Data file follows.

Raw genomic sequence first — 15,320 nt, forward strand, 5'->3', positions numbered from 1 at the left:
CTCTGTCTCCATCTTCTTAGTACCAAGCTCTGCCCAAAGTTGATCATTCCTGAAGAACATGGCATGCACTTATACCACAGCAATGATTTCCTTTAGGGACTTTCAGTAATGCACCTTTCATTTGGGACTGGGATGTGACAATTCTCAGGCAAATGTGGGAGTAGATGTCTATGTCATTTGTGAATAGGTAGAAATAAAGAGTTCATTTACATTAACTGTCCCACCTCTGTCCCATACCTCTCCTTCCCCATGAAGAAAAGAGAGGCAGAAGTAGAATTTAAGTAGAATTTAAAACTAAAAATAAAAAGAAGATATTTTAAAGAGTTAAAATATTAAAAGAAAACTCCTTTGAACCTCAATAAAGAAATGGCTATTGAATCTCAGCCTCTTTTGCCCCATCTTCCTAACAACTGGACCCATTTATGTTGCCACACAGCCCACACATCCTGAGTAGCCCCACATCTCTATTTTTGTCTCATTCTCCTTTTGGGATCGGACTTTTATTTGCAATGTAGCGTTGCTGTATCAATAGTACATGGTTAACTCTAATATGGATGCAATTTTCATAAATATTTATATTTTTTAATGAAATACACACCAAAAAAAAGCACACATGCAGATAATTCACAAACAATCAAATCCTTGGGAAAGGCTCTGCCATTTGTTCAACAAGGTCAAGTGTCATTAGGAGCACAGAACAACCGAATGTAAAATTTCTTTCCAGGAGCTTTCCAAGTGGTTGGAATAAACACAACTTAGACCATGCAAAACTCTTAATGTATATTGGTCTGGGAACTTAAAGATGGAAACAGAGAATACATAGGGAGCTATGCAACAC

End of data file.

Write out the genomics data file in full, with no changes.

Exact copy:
Raw genomic sequence first — 15,320 nt, forward strand, 5'->3', positions numbered from 1 at the left:
CTCTGTCTCCATCTTCTTAGTACCAAGCTCTGCCCAAAGTTGATCATTCCTGAAGAACATGGCATGCACTTATACCACAGCAATGATTTCCTTTAGGGACTTTCAGTAATGCACCTTTCATTTGGGACTGGGATGTGACAATTCTCAGGCAAATGTGGGAGTAGATGTCTATGTCATTTGTGAATAGGTAGAAATAAAGAGTTCATTTACATTAACTGTCCCACCTCTGTCCCATACCTCTCCTTCCCCATGAAGAAAAGAGAGGCAGAAGTAGAATTTAAGTAGAATTTAAAACTAAAAATAAAAAGAAGATATTTTAAAGAGTTAAAATATTAAAAGAAAACTCCTTTGAACCTCAATAAAGAAATGGCTATTGAATCTCAGCCTCTTTTGCCCCATCTTCCTAACAACTGGACCCATTTATGTTGCCACACAGCCCACACATCCTGAGTAGCCCCACATCTCTATTTTTGTCTCATTCTCCTTTTGGGATCGGACTTTTATTTGCAATGTAGCGTTGCTGTATCAATAGTACATGGTTAACTCTAATATGGATGCAATTTTCATAAATATTTATATTTTTTAATGAAATACACACCAAAAAAAAGCACACATGCAGATAATTCACAAACAATCAAATCCTTGGGAAAGGCTCTGCCATTTGTTCAACAAGGTCAAGTGTCATTAGGAGCACAGAACAACCGAATGTAAAATTTCTTTCCAGGAGCTTTCCAAGTGGTTGGAATAAACACAACTTAGACCATGCAAAACTCTTAATGTATATTGGTCTGGGAACTTAAAGATGGAAACAGAGAATACATAGGGAGCTATGCAACAC